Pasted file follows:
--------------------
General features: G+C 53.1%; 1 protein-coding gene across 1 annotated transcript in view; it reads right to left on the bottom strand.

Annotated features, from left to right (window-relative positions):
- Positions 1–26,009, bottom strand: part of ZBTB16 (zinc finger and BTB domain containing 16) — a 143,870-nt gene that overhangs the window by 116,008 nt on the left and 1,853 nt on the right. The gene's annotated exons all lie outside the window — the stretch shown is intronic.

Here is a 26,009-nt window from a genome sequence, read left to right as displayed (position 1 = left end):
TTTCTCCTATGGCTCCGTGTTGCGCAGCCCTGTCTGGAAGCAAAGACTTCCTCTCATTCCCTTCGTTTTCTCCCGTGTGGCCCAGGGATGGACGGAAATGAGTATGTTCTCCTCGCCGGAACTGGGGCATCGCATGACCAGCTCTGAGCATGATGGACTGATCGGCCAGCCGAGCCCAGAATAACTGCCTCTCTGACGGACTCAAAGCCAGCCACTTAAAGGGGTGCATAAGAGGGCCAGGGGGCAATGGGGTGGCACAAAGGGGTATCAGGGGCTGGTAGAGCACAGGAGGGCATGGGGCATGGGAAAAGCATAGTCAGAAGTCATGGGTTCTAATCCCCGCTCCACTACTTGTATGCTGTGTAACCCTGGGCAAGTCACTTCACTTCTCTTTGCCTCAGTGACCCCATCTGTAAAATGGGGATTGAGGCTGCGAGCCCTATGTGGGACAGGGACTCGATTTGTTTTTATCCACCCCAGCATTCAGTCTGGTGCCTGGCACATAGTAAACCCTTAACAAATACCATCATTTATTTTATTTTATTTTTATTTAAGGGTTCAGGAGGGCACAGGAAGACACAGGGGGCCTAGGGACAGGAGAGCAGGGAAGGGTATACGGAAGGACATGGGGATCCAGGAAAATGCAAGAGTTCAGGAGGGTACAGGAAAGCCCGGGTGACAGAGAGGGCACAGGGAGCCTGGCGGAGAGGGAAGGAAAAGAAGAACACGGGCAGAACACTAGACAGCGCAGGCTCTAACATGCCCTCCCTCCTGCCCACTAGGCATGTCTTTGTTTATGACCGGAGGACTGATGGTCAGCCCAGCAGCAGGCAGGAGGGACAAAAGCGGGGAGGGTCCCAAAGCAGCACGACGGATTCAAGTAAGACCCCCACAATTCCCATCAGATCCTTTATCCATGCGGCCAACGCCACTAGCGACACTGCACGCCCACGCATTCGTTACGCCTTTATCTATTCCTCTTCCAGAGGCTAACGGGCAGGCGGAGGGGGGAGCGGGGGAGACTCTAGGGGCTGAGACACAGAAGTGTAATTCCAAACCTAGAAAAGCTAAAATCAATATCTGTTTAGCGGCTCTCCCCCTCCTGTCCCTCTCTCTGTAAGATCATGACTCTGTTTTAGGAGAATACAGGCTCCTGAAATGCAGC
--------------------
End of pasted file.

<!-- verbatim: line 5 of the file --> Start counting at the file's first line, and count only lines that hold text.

TTTCTCCTATGGCTCCGTGTTGCGCAGCCCTGTCTGGAAGCAAAGACTTCCTCTCATTCCCTTCGTTTTCTCCCGTGTGGCCCAGGGATGGACGGAAATGAGTATGTTCTCCTCGCCGGAACTGGGGCATCGCATGACCAGCTCTGAGCATGATGGACTGATCGGCCAGCCGAGCCCAGAATAACTGCCTCTCTGACGGACTCAAAGCCAGCCACTTAAAGGGGTGCATAAGAGGGCCAGGGGGCAATGGGGTGGCACAAAGGGGTATCAGGGGCTGGTAGAGCACAGGAGGGCATGGGGCATGGGAAAAGCATAGTCAGAAGTCATGGGTTCTAATCCCCGCTCCACTACTTGTATGCTGTGTAACCCTGGGCAAGTCACTTCACTTCTCTTTGCCTCAGTGACCCCATCTGTAAAATGGGGATTGAGGCTGCGAGCCCTATGTGGGACAGGGACTCGATTTGTTTTTATCCACCCCAGCATTCAGTCTGGTGCCTGGCACATAGTAAACCCTTAACAAATACCATCATTTATTTTATTTTATTTTTATTTAAGGGTTCAGGAGGGCACAGGAAGACACAGGGGGCCTAGGGACAGGAGAGCAGGGAAGGGTATACGGAAGGACATGGGGATCCAGGAAAATGCAAGAGTTCAGGAGGGTACAGGAAAGCCCGGGTGACAGAGAGGGCACAGGGAGCCTGGCGGAGAGGGAAGGAAAAGAAGAACACGGGCAGAACACTAGACAGCGCAGGCTCTAACATGCCCTCCCTCCTGCCCACTAGGCATGTCTTTGTTTATGACCGGAGGACTGATGGTCAGCCCAGCAGCAGGCAGGAGGGACAAAAGCGGGGAGGGTCCCAAAGCAGCACGACGGATTCAAGTAAGACCCCCACAATTCCCATCAGATCCTTTATCCATGCGGCCAACGCCACTAGCGACACTGCACGCCCACGCATTCGTTACGCCTTTATCTATTCCTCTTCCAGAGGCTAACGGGCAGGCGGAGGGGGGAGCGGGGGAGACTCTAGGGGCTGAGACACAGAAGTGTAATTCCAAACCTAGAAAAGCTAAAATCAATATCTGTTTAGCGGCTCTCCCCCTCCTGTCCCTCTCTCTGTAAGATCATGACTCTGTTTTAGGAGAATACAGGCTCCTGAAATGCAGC